It seems that 1 Corintians 11:16 can be translated in different ways:
But if any man seem to be contentious, we have no such custom, neither the churches of God. (KJV)
If any one is disposed to be contentious, we recognize no other practice, nor do the churches of God. (RSV)These two translations are opposite to eachother. One translations says we have no such custom, the other says we have no other practise.
First I looked up the word custom/practise. The Greek word sunetheia means contact, everyday life, or habituation, custom, practise, habit. In my opinion it then can not refer to being contentious. 'To want to have the last word' is not a daily habit, not a cultural tradition...
The Dutch Studiebijbel comments on verse 16 that Paul means that:
it is not the custom of the other churches for women to come to the meetings with uncovered heads...That would explain the RSV translation, the text is presented as 'we have no other custom (than covering the head.)' But I still find the RSV variant a strange translation when I examine the Greek (as a lay person.) The Greek word toioutos (such as this, of this kind or sort) does not appear to have any meaning like no other (custom.)
William Welty (see page 2) assumes that the custom in verse 16 refers to the veiling of women. In his interpretation, the other churches did not have such custom.
So there is (and was) no obligation of head covering. However, what is very clear in 1 Corintians 11 is that women were involved in public speaking in the church meetings (see verse 5!)
The original post in Dutch can be found here.
Another interesting fact on this point: Paul says "WE have no such/other custom." Who is we? It's interesting that Paul is Jewish, and Jews (in the first century, and still today) practice the OPPOSITE custom - that is, men cover their heads to pray, but women uncover theirs. This is one more reason why its always seemed to me that what Paul is doing is attaching a Christian symbolic interpretation (a symbolic interpretation which I don't claim to understand) to a pre-existing Greek custom, then asking the Corinthians - in all sincerity, and not as a sort of rhetorical flourish - "Is it proper for a woman to pray to God with her head uncovered?" In other words, I understand him to be mandating a kind of 'selective traditionalism' - we are to examine our traditions for their content and meaning, and on that basis decide whether or not to keep them.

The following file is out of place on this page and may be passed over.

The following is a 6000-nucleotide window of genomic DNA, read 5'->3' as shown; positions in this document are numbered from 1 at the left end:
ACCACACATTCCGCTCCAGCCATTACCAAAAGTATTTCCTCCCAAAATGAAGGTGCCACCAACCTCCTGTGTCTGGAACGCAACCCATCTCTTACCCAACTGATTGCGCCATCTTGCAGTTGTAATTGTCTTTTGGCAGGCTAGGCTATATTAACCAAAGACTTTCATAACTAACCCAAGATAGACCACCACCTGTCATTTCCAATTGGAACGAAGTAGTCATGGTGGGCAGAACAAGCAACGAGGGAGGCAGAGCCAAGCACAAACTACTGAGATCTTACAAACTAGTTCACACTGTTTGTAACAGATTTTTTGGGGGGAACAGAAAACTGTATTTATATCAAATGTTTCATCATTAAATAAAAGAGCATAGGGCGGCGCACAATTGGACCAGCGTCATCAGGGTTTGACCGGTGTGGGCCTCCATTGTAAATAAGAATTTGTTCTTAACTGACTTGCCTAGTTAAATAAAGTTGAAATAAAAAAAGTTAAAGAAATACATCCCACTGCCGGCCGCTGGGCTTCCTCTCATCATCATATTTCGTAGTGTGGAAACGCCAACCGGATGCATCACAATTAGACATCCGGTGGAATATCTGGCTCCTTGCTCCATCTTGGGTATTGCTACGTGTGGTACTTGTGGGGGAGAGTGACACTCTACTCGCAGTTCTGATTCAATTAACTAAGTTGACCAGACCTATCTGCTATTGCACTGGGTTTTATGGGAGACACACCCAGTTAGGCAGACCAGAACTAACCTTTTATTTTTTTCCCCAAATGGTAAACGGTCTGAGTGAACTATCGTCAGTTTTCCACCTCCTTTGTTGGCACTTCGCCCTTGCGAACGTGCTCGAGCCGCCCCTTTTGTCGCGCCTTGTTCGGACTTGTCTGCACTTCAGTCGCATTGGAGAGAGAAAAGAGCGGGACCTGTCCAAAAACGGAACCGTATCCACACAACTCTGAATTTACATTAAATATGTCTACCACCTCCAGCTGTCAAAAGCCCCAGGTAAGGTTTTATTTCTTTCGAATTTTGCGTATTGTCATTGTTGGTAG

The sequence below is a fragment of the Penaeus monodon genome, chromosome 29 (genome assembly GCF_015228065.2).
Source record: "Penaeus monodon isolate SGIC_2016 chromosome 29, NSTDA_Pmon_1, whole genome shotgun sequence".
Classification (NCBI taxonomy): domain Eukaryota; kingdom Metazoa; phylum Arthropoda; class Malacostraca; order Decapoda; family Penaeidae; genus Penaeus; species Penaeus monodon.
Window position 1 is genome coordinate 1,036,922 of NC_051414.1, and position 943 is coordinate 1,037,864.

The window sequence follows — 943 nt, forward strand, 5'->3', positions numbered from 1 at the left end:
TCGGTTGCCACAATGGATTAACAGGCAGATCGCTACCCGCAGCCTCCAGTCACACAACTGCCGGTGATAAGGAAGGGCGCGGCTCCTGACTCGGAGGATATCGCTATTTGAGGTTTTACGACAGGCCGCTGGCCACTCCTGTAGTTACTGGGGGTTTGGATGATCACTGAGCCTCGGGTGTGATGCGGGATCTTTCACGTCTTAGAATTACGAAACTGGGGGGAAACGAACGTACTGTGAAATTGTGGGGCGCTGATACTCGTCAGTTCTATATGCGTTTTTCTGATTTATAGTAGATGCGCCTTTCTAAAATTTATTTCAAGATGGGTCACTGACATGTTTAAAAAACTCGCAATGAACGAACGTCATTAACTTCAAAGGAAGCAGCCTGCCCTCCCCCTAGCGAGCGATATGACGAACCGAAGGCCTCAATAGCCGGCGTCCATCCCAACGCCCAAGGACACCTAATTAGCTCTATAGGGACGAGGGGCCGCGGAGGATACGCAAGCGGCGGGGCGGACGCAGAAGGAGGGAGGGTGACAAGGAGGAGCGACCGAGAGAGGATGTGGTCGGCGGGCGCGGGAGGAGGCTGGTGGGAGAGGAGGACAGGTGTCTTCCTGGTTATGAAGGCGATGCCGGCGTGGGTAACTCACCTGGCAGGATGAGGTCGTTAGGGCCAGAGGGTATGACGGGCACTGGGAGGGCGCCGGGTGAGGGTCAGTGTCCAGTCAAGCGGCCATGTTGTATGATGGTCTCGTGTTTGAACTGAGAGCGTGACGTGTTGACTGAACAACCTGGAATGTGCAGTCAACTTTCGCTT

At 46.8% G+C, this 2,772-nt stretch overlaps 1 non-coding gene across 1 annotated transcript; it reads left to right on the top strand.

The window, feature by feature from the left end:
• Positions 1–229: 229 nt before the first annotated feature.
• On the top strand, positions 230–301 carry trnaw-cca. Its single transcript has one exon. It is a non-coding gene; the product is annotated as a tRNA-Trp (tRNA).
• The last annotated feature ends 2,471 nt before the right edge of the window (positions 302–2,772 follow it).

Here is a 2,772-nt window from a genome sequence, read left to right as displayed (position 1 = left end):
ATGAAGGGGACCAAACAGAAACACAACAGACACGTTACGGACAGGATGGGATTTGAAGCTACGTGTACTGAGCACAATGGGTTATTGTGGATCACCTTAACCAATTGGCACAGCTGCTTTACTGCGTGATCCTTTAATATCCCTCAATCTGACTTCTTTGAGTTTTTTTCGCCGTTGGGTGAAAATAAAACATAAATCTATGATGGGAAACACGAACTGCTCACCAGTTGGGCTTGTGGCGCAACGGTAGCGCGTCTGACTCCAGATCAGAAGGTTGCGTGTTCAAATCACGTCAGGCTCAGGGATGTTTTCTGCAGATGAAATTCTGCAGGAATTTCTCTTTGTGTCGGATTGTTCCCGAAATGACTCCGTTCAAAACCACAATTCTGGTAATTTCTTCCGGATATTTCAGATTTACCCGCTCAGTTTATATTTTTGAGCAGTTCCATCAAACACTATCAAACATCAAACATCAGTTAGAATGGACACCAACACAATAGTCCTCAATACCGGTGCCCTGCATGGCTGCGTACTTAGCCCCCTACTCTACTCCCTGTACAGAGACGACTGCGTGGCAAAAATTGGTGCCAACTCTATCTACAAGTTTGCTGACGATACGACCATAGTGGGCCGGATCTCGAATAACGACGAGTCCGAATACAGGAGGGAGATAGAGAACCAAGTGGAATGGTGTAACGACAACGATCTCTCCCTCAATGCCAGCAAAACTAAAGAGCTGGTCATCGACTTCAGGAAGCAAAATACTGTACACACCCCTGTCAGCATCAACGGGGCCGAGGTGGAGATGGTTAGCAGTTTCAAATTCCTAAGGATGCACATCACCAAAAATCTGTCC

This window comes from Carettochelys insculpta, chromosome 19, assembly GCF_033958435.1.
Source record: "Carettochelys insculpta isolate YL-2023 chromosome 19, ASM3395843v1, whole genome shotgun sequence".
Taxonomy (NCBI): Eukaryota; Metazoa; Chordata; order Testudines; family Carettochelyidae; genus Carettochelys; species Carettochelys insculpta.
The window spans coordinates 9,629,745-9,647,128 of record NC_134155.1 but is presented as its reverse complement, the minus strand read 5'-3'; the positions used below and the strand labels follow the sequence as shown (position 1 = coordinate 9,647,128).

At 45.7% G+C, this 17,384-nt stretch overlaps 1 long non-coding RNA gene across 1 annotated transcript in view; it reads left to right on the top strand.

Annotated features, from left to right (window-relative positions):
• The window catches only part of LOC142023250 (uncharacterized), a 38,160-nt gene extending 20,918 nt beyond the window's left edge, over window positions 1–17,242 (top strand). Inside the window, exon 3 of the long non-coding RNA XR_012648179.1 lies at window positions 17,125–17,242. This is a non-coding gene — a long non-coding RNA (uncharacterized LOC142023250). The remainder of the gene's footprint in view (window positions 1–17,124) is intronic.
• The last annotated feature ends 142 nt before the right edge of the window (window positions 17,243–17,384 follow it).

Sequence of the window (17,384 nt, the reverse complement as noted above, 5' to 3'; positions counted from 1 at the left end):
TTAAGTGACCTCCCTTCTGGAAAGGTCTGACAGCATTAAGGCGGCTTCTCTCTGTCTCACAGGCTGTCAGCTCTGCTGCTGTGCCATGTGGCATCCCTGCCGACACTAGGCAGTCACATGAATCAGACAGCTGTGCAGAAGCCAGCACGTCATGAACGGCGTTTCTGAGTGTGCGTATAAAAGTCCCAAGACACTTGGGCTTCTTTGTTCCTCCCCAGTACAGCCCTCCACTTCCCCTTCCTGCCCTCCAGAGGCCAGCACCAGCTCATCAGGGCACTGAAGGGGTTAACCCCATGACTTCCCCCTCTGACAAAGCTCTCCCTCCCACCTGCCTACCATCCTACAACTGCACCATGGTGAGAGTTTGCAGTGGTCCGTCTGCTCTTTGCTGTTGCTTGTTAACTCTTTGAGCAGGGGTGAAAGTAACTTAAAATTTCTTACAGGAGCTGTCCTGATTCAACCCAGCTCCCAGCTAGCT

At any rate, it seems unlikely that Paul thinks all women everywhere need to cover their heads when praying, since it would be very strange if Jewish believers in Jesus had already altered their custom on this matter so early in the history of Christianity.
Are you sure the Jews in the first century already practised head covering for men? I don't remember where, but I recall reading latey that this custom is of later date...
Do you have evidence for your opinion?
I believe I read this originally in a commentary on the passage in question (that is, the fact that Jews already practiced male headcoverings at the time), but I'm not entirely sure. The Wikipedia article cites Kiddushin 31a in the Talmud: "Rabbi Huna the son of Rabbi Joshua never walked 4 cubits (2 meters) with his head uncovered. He explained: 'Because the Divine Presence (Shekhina) is always over my head.'" This seems somewhat similar to Paul's explanation, but I don't know exactly how to interpret it in light of the gender issues. Ultra-orthodox/Hassidic women actually still wear wigs and such to cover their heads more completely. It seems that there was an idea in antiquity that one ought to cover one's head in the presence of God, and later (even before the redaction of the Talmud!) it was recognized that one was always in the presence of God, and so should always cover one's head. aboutkippot.com says that the custom was introduced in "Talmudic times," which overlaps with the time of the New Testament, so I suppose it may have been a 'live issue' in Judaism at the time of wriiting. That's all the evidence I've been able to find... I'll check my study Bible when I get home and see if it was in the Spiros Zodhiates commentary that I read it (quite likely).
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